Melissa Bobe holds an MFA in Creative Writing and Literary Translation from Queens College of the City University of New York. In 2011, she was a writer-in-residence at the Louis Armstrong House Museum Archives. She founded and taught a creative writing workshop for teens at a public library for six years, and has taught nonfiction prose writing at Queens College. She is currently pursuing a PhD in English literature at Rutgers University, but still calls New York home. Her work has appeared in Phantom Kangaroo and Steel Toe Review, and you can keep up-to-date with her at Don’t Let Me Burn the Coffee, Emily Dickinson (http://burningthecoffee.blogspot.com/).
“softly as they leave” you
in in in __
Obscured, she //bound/, was somnambulant in her wooden bed. His approach, slow(sustained—) up [to the open grave.
Will you join me in a pas de nocturne?
One grave, one shrouded, one treading, one box. A body//a body. Two. There are two. There are absolutely two in [this duet; it is a duet.
(Can you trace the places
where the hands graze the sweat and
breathing flesh? Can you find the
shadow in the shadow in the empty
and abandoned grave? Can you hear
the tap and turn, sinew under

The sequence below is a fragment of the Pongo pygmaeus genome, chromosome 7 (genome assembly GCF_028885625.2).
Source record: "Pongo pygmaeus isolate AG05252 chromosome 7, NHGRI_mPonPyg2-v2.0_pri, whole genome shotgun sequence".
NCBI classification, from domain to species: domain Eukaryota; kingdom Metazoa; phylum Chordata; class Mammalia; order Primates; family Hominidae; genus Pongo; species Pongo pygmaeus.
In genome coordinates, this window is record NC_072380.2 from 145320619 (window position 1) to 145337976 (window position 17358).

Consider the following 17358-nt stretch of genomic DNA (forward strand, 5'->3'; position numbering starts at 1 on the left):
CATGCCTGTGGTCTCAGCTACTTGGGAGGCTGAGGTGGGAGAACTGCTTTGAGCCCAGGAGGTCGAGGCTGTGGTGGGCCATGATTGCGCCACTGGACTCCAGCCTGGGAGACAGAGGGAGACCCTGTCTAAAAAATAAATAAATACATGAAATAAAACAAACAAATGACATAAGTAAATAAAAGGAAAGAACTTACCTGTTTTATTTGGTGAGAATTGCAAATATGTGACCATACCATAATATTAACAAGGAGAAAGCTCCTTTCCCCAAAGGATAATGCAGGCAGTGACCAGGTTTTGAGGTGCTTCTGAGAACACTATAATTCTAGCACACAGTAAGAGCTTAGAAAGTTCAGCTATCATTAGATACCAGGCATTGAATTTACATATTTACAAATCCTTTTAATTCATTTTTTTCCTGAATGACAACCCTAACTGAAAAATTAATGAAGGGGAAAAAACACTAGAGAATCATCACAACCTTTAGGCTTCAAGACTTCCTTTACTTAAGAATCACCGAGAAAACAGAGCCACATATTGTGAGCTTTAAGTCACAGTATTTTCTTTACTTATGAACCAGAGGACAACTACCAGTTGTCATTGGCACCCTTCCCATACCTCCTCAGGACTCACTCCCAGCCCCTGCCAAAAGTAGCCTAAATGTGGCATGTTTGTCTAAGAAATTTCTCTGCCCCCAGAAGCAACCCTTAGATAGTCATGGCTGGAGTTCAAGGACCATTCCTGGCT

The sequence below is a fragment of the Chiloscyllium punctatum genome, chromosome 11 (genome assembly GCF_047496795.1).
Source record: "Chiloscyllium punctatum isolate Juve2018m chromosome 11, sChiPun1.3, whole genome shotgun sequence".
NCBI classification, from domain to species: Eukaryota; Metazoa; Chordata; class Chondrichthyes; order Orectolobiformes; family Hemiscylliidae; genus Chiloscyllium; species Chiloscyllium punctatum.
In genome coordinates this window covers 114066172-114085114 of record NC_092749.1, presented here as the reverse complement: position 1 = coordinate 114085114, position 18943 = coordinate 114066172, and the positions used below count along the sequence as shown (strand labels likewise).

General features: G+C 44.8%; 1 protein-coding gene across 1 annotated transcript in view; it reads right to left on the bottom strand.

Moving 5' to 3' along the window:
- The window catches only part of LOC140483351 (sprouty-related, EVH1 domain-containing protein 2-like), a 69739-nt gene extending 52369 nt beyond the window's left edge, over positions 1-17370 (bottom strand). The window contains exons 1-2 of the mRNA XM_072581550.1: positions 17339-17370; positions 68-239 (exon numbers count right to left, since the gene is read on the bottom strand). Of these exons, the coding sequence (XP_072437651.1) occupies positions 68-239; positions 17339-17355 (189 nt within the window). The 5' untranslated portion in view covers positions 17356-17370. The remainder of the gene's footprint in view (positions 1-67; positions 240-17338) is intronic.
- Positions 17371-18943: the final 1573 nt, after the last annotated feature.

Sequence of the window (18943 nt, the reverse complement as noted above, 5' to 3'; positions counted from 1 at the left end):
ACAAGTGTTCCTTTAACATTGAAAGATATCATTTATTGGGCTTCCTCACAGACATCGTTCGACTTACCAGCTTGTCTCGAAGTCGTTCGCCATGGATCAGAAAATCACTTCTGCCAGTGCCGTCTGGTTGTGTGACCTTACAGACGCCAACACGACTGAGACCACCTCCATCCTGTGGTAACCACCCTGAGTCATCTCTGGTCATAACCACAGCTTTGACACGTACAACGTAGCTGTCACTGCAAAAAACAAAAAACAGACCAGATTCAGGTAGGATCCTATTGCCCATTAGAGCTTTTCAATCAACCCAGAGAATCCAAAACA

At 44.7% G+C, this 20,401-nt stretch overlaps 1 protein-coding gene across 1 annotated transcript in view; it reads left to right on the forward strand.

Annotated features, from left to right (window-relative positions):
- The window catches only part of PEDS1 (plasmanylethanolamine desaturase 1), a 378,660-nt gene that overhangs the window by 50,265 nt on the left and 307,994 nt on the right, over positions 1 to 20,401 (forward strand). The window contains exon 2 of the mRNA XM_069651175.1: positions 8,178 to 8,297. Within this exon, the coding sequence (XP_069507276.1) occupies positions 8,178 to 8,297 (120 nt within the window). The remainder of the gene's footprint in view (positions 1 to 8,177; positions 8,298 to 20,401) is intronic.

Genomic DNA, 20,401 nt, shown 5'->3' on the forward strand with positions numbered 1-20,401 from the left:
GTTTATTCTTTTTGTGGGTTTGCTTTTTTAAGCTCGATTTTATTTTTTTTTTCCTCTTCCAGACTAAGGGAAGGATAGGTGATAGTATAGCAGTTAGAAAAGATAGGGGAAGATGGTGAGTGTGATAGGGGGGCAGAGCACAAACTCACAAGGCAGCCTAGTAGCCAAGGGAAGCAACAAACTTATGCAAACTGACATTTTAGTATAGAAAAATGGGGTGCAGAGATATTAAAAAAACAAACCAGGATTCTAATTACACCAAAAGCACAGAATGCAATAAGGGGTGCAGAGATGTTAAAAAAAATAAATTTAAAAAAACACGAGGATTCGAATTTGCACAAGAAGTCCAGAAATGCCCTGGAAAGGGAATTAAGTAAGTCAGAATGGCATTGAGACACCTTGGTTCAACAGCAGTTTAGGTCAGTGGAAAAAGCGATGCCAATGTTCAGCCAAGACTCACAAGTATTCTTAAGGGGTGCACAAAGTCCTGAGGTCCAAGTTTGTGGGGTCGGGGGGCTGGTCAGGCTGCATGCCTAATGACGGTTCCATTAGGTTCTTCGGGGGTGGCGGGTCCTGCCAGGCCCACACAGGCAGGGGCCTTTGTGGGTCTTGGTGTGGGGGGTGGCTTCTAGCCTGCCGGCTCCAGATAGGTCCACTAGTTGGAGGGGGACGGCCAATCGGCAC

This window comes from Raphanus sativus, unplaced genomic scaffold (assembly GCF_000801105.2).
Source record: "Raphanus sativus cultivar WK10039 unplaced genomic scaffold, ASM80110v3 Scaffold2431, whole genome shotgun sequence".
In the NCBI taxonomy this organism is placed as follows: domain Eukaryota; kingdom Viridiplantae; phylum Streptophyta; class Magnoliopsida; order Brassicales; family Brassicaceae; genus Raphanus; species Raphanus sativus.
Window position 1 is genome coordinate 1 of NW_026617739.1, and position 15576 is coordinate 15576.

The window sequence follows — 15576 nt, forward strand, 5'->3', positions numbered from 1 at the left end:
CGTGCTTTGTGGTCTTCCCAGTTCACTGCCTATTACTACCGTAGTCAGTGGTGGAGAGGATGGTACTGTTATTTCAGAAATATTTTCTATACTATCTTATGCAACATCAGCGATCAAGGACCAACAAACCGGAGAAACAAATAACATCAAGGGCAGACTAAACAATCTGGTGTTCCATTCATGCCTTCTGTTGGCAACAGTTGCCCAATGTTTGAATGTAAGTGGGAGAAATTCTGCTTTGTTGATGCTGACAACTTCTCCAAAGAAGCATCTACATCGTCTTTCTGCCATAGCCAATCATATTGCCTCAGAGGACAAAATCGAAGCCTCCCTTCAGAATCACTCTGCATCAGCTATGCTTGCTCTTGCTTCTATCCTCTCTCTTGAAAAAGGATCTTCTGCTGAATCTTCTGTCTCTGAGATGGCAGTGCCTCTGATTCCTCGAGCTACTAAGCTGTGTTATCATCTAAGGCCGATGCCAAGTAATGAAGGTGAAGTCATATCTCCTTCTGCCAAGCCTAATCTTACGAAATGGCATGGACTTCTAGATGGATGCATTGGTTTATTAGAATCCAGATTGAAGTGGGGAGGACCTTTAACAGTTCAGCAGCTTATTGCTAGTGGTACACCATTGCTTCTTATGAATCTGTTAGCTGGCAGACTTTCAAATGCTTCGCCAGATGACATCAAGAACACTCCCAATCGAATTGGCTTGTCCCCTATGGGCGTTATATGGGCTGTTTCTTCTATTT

suspended skin? If you can, you are
surely watching someone else’s pas
I saw in miniature, a thousand times repeated in front of me, like some carnival mirror that fragments into multiplicity, my own self, but each self was different//distinctive::
like so many
perfumed ants, but___
no magnifying glass here
to entice an incendiary perspective
(Chorus) voices) of this voice;
I heard (all) pitches, tones, timbres
was I strangled [cutshort
asphyxiation (accidental via dolor)
was I bubbling, flooding
deluge, say you cataclysm, say I
my fury, my whispers, my bewildered murmurs, my moans of orgasm, my chattering broken voice in the cold my incredulity at the institutionalized and coddled prejudices I have had the retro- passé- distressingly contemporary-experience of raging against my honey-dipped chuckle reserved for when a child says something dear in the dark silence of a theater and I remember why it is I love children even though I don’t wish to produce any while I still have the right to abstain from a politically mandated broadening mutating of my innards
They have my perfumes, my movement, my expressions [facial, uttered
Gathered at my feet, I was multiplication and profusion
it occurred to me that there was no undoing what had been generated that I would be this many forever in perpetuum and that my portrait would be strange if ever painted